Having had a no notice as part of the pilot of new inspections I can honestly say it was totally terrifying when the inspector walked in (no 'phone call beforehand). It was the most stressful 2 days I've ever had, and they expected me to be available to do joint observations and also to be interviewed by various members of the team, produce reams of paperwork and go through all the data at a time to suit them, I had to be available to meet with the inspectors after the 1st day - this meeting ended at 7.30pm, good job my husband was able to pick my children up. I then had to find all the other evidence they wanted to see for the next day (I left school at 10.30pm, exhausted). This was in a large primary - had I been a teaching head it would have been much, much more stressful. Having said that - they saw the school exactly as it was, and the teachers were not putting on a show (most obs were done on the 1st day with just a few revisits) They saw lots of outstanding teaching (on both days) so that was great. There was only one sleepless night (between the 2 days) and we came out very, very well. But if we are to have no notice inspections there needs to be some flexibility in the system - what if the chair of governors is not able to make themselves available? (ours did and had a 1hr interview), what if the head is out? or teaching full time, what if key members of SLT have commitments at home which they can not just drop because Ofsted have popped in? If we are to have no notice inspections they need to have more realistic expectations. Maybe more inspections, more frequently,with no notice, but without the expectation that everything will be absolutely perfect 24/7 ? Or am I just being very naive?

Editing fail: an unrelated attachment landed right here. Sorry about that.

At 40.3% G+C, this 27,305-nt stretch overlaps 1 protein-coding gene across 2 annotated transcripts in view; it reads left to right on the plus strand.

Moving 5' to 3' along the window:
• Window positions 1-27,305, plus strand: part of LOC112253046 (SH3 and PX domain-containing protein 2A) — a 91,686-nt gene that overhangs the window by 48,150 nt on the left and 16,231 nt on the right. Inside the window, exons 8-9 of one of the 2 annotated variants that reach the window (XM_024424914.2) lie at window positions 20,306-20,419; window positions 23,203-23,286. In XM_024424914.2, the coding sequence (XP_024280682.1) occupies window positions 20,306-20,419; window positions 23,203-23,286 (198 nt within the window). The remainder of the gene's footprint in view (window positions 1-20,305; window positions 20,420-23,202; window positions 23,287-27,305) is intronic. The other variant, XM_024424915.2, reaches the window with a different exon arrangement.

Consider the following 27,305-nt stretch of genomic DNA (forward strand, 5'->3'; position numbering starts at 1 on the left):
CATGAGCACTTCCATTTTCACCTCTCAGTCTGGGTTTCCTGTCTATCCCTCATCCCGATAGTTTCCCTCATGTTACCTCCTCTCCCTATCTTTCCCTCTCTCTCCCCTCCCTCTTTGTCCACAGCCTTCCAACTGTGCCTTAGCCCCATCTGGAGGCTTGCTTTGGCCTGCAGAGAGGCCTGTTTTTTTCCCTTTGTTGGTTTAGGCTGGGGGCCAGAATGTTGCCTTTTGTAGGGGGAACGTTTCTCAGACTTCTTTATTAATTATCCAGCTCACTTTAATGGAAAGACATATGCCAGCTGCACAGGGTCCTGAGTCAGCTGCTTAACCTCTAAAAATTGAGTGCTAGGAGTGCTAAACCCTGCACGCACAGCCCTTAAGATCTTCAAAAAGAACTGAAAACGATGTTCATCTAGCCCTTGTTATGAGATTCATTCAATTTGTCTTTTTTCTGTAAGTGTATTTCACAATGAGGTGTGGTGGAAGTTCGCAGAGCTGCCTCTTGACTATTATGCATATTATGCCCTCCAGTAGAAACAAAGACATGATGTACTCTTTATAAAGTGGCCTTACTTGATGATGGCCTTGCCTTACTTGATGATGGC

9. One strange consequence of having been on a competency procedure for two and a half years is I that have come to the conclusion that ALL OFSTED inspections should be no-notice.
    It will never happen though. They are too afraid of having to admit the complete dis-connect between the comfortable theory and the day-to-day reality of a profession who get the results they do without always teaching to the latest narrowly defined requirements.
     
  10. That school proves what the current OFSTED regime has done to teaching. When there is a disconnect of this magnitude between reality and theory, one is forced to be a Hustler rather than a Worker. That's the polite way of putting it.
    Put another way, the Headteacher of that school is a liar and a fraud. But I can't say I blame him/her.
     
  11. I think in sucgh a regime there would have to be a SEF protocol, requuiring all schools to have a constantly updated SEF, of a set (and LIMITED) format available at a omoents notice, with Inspectors not being allowed to demand any further evidence be produced.
     
  12. Mathsteach2

    Mathsteach2 Occasional commenter

    I have written this before, but I am going to post it again!